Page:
At age 90, Ginny Mayer still has good eyes, a steady hand and a sharp memory.
And a big heart.
All those traits led her to create and donate four dozen colorful quilts for families in need this Christmas. She made them after meeting a member of the Marine Corps League Detachment 1451 this spring.
“He told us how they like to give bedding during the Toys for Tots annual drive,” she said. “That’s when I started making kids’ quilts.”
She found many different soft fabrics with animal prints, geometric shapes and bright colors, cut them into squares and mixed and matched them into rows. Each quilt measures 40 by 60 inches.
Tuesday, Anita Smith helped Mayer deliver the quilts to this year’s Toys for Tots headquarters at the South Whidbey Community Center.
On hand were members of the Col. Richard “Buck” Francisco Marine Corps League Detachment 1451, Frank Thorton, Tom Keltner and Ed Donery, who are leading the South End Toys for Tots drive.
In a room dubbed “Holiday House,” Mayer’s stacks of quilts joined an explosion of new toys, bicycles, pajamas, games, electronics, craft supplies and stuffed animals.
“We’ve probably picked up 500 to 600 toys so far and spent $18,000 in donations to buy them,” Thorton said.
Keltner called Mayer “an amazing lady” and showered her with quilted compliments.
“They are so beautiful,” he said. “These quilts are like works of art.”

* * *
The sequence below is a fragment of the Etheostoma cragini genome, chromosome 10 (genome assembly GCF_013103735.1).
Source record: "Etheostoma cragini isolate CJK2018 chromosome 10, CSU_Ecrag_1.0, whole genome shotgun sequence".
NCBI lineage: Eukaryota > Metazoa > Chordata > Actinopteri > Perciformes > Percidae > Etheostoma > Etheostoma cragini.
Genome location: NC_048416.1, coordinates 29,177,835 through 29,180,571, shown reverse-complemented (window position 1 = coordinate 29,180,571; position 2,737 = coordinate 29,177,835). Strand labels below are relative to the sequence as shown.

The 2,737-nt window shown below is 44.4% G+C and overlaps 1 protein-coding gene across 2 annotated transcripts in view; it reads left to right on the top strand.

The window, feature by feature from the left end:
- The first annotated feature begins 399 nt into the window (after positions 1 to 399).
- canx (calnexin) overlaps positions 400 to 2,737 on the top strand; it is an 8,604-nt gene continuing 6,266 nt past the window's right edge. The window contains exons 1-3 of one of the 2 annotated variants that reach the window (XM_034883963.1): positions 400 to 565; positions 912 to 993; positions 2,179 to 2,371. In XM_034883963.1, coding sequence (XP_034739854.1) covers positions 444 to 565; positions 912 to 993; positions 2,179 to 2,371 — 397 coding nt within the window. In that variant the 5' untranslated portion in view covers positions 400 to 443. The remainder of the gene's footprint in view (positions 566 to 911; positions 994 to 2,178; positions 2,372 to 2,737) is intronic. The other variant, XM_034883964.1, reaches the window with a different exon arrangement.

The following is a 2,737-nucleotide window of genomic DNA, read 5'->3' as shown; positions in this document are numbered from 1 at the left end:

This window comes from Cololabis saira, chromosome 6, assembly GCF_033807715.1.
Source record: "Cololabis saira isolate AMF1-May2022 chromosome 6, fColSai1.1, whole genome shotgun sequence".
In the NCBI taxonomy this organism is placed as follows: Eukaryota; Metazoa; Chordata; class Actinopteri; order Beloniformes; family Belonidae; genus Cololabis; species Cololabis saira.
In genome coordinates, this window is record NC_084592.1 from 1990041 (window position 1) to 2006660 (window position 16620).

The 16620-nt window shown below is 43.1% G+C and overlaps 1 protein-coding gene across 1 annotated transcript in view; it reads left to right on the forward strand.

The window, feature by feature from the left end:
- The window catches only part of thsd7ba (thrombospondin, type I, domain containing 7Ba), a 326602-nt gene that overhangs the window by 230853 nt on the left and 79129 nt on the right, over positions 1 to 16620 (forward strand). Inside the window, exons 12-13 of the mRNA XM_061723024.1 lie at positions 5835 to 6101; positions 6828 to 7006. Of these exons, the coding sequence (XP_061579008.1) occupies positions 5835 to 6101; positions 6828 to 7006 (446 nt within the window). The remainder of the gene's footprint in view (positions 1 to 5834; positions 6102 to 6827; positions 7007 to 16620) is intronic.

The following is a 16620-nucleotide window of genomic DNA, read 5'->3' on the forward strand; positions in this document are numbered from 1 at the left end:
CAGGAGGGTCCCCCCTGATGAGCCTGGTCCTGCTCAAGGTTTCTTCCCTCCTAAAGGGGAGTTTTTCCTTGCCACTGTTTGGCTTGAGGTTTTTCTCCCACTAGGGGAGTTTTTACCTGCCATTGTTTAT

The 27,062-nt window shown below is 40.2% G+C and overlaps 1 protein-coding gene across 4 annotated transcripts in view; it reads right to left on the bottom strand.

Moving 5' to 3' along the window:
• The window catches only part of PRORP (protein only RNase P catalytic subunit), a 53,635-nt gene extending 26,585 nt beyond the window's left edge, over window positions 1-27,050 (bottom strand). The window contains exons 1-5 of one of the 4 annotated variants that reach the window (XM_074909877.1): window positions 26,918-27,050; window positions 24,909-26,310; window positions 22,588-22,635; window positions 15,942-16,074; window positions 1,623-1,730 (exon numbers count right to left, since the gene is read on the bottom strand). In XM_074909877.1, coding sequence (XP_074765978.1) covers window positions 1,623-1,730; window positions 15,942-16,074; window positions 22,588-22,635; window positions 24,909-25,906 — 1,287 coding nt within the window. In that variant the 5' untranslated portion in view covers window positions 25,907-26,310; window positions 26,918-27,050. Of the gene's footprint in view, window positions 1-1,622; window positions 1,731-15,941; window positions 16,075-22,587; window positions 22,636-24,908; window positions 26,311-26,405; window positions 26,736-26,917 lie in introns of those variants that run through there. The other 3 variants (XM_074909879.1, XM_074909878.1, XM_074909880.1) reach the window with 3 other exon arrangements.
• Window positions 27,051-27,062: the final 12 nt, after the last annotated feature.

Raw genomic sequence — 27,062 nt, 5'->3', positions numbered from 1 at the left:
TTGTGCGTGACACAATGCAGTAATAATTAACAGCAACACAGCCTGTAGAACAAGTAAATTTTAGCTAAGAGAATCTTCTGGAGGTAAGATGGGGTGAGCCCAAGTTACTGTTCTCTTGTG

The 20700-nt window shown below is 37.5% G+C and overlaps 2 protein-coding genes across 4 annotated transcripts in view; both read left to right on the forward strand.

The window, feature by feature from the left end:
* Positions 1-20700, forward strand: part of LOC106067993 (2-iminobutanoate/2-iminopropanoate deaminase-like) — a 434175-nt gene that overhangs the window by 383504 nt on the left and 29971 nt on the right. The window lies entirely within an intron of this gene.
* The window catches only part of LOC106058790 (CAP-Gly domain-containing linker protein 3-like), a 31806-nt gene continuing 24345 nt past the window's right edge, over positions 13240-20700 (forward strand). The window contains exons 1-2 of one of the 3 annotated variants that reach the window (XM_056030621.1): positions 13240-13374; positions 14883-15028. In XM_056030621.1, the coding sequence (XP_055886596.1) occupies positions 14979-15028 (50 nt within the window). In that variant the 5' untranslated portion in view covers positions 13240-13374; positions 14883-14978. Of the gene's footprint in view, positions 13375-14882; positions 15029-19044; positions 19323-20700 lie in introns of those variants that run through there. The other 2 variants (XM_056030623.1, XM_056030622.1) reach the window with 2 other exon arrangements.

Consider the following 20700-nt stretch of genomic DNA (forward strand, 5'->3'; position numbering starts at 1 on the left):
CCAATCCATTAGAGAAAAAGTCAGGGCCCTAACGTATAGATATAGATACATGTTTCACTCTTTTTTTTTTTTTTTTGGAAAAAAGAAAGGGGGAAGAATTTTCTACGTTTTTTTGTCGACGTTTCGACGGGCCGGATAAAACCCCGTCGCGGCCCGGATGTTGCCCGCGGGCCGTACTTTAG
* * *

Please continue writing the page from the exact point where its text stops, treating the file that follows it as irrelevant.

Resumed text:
Smith, who leads Whidbey Island Quilters, said Mayer also helps the Quilts for Veterans program.
“She’s a giver,” Smith said. “She likes to make them in patriotic red, white and blue colors and patterns.”
Sewing is stitched into Mayer’s genes.
“I made my first quilt when I was 9 with my grandmother,” she recalled. Her five daughters wore homemade clothes growing up and then learned all about patterns and prints, bobbins and buttons themselves.
“The small quilts were so much fun to make because of the fun prints,” said Mayer, who has 12 grandchildren, 13 great grandchildren and another one on the way.
Because so many relatives sew, Mayer jokes that the pressure is off the eldest seamstress in the family.
“They already have my quilts,” she said. “Because I don’t have to make them for family, I’m free to make them for others.”